Saturday, 9 October 2010


I’ve just met with a company that wants to use carbon dioxide to enhance oil recovery (EOR) beneath the North Sea. Although I have become the European Parliament’s in-house expert on carbon capture and storage issues (CCS) this was the first time I can recall people talking to me seriously about developing EOR in Europe.

The principle is simple. By pumping CO2 into the rock that bears oil you flush out more of it than will come to the surface naturally. Most of the CO2 stays underground, but what comes back up to the surface with the oil gets captured and pumped back down again for permanent storage.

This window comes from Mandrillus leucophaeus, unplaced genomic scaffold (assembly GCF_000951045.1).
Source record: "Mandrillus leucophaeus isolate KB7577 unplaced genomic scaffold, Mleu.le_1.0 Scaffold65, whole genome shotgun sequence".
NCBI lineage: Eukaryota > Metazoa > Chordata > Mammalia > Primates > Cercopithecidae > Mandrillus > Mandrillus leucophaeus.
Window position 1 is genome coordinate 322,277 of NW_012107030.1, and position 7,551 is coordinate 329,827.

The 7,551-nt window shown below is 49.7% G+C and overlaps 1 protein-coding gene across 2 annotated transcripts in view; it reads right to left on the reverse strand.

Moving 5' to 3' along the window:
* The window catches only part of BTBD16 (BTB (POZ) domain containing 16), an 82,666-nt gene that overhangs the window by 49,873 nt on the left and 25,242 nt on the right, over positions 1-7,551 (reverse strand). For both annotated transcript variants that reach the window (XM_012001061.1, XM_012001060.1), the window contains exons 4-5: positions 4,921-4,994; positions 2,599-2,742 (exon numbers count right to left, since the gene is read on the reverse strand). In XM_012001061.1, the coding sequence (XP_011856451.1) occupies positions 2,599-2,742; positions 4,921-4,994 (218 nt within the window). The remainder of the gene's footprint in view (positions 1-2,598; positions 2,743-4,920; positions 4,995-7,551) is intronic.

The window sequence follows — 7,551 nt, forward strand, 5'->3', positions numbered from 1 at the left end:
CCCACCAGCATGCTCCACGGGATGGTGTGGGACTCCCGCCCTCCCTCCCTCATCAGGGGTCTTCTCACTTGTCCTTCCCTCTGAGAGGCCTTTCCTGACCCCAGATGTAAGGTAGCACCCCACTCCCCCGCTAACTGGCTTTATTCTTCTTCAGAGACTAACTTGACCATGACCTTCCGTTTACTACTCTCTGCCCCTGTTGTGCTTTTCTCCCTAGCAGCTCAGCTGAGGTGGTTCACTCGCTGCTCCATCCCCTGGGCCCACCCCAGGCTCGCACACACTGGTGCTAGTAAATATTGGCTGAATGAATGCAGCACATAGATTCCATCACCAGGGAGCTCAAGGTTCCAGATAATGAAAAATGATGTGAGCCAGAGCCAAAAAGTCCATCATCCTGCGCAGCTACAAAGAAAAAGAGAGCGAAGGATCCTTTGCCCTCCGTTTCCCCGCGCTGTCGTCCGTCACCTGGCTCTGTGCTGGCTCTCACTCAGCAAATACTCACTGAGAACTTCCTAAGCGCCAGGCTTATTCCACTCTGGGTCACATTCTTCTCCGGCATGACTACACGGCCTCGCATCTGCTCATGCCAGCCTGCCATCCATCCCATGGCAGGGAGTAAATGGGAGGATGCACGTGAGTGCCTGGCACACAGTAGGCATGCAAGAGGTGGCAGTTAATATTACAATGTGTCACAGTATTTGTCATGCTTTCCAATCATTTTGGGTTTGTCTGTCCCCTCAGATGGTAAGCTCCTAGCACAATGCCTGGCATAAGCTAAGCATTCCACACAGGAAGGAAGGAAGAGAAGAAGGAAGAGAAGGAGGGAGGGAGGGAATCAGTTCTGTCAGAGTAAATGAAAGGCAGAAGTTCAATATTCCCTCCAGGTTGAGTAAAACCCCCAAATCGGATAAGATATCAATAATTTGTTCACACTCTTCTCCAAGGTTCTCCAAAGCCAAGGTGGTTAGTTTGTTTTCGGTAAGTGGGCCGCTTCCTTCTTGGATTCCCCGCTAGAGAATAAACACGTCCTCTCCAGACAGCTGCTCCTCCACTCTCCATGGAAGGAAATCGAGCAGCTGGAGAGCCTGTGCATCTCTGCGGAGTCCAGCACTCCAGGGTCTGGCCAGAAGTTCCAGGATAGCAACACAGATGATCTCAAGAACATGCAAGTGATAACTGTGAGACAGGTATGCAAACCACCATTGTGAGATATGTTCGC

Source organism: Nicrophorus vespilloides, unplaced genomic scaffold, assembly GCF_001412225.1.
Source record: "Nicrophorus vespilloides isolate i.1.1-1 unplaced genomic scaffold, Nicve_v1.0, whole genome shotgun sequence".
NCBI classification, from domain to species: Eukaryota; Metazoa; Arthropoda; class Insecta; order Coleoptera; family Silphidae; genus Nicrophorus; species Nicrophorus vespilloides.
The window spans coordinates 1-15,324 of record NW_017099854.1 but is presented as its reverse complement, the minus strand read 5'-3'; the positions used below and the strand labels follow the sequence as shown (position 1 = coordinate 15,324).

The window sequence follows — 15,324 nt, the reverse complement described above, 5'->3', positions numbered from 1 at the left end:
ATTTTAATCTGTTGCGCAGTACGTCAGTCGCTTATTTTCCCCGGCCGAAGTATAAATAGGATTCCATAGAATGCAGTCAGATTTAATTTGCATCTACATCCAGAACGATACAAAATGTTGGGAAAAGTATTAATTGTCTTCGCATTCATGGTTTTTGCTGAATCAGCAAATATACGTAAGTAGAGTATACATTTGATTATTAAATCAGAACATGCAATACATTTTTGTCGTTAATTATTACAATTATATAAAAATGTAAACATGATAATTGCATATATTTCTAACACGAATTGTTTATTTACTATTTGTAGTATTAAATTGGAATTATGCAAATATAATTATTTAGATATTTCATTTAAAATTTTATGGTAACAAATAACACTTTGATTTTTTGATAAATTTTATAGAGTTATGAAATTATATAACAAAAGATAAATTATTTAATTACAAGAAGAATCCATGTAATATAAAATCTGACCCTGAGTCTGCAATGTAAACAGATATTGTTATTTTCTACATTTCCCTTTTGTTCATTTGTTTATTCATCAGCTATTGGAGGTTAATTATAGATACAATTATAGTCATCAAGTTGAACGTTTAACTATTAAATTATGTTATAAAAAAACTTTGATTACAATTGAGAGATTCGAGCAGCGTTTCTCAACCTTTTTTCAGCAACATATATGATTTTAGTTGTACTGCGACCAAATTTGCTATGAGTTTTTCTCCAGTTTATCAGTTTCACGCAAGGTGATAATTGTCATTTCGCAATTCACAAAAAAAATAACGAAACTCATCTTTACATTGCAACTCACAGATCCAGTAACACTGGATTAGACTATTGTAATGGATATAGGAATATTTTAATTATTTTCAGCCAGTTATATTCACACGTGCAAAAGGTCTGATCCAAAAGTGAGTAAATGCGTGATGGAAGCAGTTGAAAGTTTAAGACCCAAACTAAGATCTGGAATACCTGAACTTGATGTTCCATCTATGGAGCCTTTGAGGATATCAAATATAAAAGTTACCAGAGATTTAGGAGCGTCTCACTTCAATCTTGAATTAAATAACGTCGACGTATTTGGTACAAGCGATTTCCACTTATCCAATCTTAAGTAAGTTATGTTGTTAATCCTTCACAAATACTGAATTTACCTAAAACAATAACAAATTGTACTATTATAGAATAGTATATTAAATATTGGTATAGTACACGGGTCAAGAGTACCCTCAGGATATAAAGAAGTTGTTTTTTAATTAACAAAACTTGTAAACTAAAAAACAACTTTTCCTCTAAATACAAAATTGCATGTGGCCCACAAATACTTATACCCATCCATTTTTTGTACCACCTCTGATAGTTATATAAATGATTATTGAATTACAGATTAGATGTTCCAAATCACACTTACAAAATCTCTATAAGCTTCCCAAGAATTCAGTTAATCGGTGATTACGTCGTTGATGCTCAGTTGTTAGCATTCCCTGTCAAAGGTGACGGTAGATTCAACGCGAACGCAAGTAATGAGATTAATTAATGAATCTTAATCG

Enhanced oil recovery has been carried out in the USA for decades, but for the most part the carbon dioxide has come not from power plants where it is a by product of fuel burning but has been extracted from dormant volcanoes and piped for hundreds of miles specifically for the purpose.

Applied in Britain it could allow us to gain value from the North Sea oilfields for decades longer than will otherwise be the case, while reducing our CO2 emissions into the atmosphere at the same time.

One of the most interesting meetings I have had in a long time.

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